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On the Tuesday after Memorial Day 2012, Duke University Provost Peter Lange called Lynne O'Brien, director of the college's Center for Instructional Technology, with a simple question: Should Duke begin offering MOOCs? And by the way, he added, we have only about a week to decide.
The university quickly gathered faculty members. Professors wanted in. Duke announced in July that it would partner with Coursera and initially offer eight courses. The first, "Bioelectricity: A Quantitative Approach," began Sept. 24. The instructor, Roger Barr, who looks like Jimmy Carter in suspenders, had taught the same course on campus for 20 years to about 20 to 30 students a semester. Overnight, he was reaching 7,500 from 110 different countries. Dr. O'Brien tracked the MOOC and in February issued a report confirming what other universities have found: Lots of students enroll, but only a handful stick with it. About 300 ended up finishing the class.
This isn't necessarily a sign of failure. MOOCs have more value than the number of people who persevere through the last digital lesson. They offer students more efficient and cheaper ways to learn. The MOOCs track which people watch every video but never bother to take a quiz, helping administrators identify which students are ambitious, which are gifted, and which are merely curious. Even those who only watch a few lectures can glean information: In the Internet Age, after all, most people prefer to buy music by the song, not the album.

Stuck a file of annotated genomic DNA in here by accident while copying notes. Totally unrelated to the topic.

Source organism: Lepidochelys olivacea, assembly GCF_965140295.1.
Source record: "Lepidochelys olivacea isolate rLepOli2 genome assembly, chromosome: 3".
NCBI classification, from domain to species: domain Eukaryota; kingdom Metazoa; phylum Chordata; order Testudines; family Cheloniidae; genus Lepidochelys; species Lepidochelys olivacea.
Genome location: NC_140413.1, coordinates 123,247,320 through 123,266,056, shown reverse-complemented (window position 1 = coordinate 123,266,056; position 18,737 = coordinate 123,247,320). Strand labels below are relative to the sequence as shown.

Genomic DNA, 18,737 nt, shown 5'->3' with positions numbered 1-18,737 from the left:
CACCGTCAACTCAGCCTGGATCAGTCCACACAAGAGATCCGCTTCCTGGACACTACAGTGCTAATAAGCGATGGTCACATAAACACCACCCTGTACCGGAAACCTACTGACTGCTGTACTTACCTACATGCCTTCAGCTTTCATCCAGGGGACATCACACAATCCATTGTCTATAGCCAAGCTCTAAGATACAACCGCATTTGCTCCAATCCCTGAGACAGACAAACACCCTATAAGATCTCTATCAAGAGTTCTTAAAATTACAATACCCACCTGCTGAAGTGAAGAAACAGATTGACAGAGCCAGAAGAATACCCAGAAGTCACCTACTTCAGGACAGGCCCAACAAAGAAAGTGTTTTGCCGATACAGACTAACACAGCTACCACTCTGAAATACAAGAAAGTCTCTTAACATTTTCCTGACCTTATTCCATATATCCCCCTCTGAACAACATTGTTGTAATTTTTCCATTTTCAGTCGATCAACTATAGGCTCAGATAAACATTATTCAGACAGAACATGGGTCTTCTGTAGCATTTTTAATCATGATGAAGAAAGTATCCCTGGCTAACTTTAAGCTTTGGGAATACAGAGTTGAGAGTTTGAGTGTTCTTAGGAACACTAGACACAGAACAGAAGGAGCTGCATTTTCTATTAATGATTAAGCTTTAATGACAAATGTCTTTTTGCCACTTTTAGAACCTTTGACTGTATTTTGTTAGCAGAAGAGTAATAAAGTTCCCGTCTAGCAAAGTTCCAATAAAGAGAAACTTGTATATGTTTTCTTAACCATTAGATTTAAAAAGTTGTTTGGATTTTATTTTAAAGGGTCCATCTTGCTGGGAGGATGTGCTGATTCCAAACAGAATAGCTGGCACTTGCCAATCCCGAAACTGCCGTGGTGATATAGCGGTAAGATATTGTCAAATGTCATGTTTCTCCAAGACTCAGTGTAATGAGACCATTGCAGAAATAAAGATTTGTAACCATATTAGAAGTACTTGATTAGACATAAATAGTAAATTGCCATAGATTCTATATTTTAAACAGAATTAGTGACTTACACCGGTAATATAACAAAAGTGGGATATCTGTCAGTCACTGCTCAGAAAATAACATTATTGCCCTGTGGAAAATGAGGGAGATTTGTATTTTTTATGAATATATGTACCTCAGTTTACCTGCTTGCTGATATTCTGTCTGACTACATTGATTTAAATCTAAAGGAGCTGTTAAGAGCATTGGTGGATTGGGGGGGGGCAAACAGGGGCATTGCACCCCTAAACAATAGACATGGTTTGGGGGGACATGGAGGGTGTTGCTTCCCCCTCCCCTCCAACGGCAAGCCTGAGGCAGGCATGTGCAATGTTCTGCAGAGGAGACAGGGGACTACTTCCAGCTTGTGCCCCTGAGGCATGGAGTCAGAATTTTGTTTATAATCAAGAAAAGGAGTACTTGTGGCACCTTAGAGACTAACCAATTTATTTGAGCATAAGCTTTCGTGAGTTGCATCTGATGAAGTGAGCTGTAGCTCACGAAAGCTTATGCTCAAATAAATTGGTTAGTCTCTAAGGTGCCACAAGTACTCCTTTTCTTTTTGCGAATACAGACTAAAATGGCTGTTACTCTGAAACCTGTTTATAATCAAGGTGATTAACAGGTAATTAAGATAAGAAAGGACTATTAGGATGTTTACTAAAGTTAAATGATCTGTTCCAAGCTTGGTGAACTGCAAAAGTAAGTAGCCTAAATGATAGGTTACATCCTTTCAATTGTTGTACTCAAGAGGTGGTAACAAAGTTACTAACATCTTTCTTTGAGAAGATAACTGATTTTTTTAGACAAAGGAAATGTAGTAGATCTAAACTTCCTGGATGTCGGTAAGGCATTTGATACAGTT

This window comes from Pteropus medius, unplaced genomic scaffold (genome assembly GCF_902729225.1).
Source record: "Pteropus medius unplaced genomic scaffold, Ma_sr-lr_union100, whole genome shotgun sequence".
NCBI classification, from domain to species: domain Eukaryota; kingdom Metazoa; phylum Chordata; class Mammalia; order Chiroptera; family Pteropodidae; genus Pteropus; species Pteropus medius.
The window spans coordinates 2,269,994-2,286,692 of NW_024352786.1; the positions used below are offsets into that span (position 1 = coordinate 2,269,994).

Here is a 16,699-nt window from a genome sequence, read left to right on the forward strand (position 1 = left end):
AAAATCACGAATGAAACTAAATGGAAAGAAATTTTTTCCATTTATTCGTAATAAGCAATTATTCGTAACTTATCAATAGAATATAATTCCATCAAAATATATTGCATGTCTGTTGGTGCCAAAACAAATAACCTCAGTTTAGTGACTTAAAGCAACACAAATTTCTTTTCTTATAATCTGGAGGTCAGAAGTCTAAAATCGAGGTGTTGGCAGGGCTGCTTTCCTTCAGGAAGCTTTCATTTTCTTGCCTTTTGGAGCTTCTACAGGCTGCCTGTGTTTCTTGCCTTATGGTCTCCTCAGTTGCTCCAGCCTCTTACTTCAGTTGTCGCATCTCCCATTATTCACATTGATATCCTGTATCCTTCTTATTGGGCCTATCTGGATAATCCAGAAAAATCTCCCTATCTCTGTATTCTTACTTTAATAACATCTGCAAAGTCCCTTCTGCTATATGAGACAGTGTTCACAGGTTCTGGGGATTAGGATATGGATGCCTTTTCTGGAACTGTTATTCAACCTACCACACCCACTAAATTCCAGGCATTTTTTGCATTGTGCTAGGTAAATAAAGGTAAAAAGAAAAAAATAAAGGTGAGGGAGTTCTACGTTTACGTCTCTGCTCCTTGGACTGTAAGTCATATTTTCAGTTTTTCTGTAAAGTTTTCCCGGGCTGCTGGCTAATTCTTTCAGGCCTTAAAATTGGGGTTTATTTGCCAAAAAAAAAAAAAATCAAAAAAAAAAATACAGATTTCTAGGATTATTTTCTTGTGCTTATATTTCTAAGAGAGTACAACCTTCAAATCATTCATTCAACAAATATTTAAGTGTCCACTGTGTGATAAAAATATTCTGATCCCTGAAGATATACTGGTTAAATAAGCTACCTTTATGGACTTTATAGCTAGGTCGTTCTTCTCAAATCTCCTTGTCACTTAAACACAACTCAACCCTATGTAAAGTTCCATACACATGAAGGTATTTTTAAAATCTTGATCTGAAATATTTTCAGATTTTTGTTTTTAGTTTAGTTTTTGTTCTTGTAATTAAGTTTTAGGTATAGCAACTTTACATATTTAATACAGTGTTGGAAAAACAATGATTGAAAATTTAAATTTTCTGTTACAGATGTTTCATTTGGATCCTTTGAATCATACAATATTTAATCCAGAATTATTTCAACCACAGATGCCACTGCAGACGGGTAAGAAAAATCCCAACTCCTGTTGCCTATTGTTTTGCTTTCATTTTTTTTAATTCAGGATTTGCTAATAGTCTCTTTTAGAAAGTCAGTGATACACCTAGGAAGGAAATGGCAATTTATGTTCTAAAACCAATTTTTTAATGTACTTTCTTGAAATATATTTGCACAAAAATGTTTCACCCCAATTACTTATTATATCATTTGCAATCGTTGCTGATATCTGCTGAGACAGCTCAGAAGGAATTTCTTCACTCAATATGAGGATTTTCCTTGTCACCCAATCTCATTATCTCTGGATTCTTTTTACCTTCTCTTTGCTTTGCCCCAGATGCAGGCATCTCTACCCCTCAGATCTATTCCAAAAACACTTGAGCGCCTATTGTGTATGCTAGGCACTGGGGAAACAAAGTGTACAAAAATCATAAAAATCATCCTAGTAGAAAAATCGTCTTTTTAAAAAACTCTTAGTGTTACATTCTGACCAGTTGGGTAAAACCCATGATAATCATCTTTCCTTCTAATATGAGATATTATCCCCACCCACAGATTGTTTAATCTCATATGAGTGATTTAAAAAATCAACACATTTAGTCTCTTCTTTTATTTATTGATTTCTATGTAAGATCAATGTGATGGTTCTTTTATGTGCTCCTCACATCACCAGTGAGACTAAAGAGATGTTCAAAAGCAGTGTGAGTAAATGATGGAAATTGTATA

O'Brien, in fact, says the Coursera experience has spurred new thinking about campus learning. As professors sought her help, she noticed that no teachers made their MOOC the same length as the standard campus class. "Not a single course is 14 weeks," she says. That raised questions about how content should be broken up. What if a student needs four weeks of a course – but not the whole curriculum?